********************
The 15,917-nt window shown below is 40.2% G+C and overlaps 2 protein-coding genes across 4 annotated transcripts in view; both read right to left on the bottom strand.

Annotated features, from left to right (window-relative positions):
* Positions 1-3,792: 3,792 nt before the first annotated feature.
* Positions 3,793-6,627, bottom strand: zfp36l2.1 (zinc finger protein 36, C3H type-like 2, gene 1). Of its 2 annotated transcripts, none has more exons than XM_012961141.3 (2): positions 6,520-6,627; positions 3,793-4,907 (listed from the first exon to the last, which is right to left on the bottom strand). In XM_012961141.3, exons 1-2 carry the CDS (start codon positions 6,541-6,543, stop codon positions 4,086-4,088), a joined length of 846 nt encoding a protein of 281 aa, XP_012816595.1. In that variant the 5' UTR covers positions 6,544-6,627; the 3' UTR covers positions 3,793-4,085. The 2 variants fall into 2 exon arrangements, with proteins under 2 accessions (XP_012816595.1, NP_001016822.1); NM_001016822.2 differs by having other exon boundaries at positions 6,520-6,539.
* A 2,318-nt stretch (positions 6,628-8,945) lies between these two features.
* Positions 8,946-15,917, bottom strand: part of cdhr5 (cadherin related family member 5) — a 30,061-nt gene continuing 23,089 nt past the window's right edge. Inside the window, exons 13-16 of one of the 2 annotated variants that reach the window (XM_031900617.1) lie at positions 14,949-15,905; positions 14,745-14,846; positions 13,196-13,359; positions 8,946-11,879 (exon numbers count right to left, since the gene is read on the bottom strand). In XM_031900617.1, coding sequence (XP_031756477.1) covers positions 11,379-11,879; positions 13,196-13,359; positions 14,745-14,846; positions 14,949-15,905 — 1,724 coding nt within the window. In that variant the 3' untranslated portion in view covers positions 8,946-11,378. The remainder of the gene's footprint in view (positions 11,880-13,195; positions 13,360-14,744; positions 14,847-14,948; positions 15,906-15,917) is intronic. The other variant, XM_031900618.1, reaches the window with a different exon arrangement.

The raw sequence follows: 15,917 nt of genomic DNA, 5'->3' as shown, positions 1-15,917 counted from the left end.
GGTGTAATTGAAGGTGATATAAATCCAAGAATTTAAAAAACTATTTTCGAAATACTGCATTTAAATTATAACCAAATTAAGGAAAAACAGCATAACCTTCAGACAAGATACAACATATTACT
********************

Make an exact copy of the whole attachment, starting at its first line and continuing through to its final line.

The 15,917-nt window shown below is 40.2% G+C and overlaps 2 protein-coding genes across 4 annotated transcripts in view; both read right to left on the bottom strand.

Annotated features, from left to right (window-relative positions):
* Positions 1-3,792: 3,792 nt before the first annotated feature.
* Positions 3,793-6,627, bottom strand: zfp36l2.1 (zinc finger protein 36, C3H type-like 2, gene 1). Of its 2 annotated transcripts, none has more exons than XM_012961141.3 (2): positions 6,520-6,627; positions 3,793-4,907 (listed from the first exon to the last, which is right to left on the bottom strand). In XM_012961141.3, exons 1-2 carry the CDS (start codon positions 6,541-6,543, stop codon positions 4,086-4,088), a joined length of 846 nt encoding a protein of 281 aa, XP_012816595.1. In that variant the 5' UTR covers positions 6,544-6,627; the 3' UTR covers positions 3,793-4,085. The 2 variants fall into 2 exon arrangements, with proteins under 2 accessions (XP_012816595.1, NP_001016822.1); NM_001016822.2 differs by having other exon boundaries at positions 6,520-6,539.
* A 2,318-nt stretch (positions 6,628-8,945) lies between these two features.
* Positions 8,946-15,917, bottom strand: part of cdhr5 (cadherin related family member 5) — a 30,061-nt gene continuing 23,089 nt past the window's right edge. Inside the window, exons 13-16 of one of the 2 annotated variants that reach the window (XM_031900617.1) lie at positions 14,949-15,905; positions 14,745-14,846; positions 13,196-13,359; positions 8,946-11,879 (exon numbers count right to left, since the gene is read on the bottom strand). In XM_031900617.1, coding sequence (XP_031756477.1) covers positions 11,379-11,879; positions 13,196-13,359; positions 14,745-14,846; positions 14,949-15,905 — 1,724 coding nt within the window. In that variant the 3' untranslated portion in view covers positions 8,946-11,378. The remainder of the gene's footprint in view (positions 11,880-13,195; positions 13,360-14,744; positions 14,847-14,948; positions 15,906-15,917) is intronic. The other variant, XM_031900618.1, reaches the window with a different exon arrangement.

The raw sequence follows: 15,917 nt of genomic DNA, 5'->3' as shown, positions 1-15,917 counted from the left end.
GGTGTAATTGAAGGTGATATAAATCCAAGAATTTAAAAAACTATTTTCGAAATACTGCATTTAAATTATAACCAAATTAAGGAAAAACAGCATAACCTTCAGACAAGATACAACATATTACT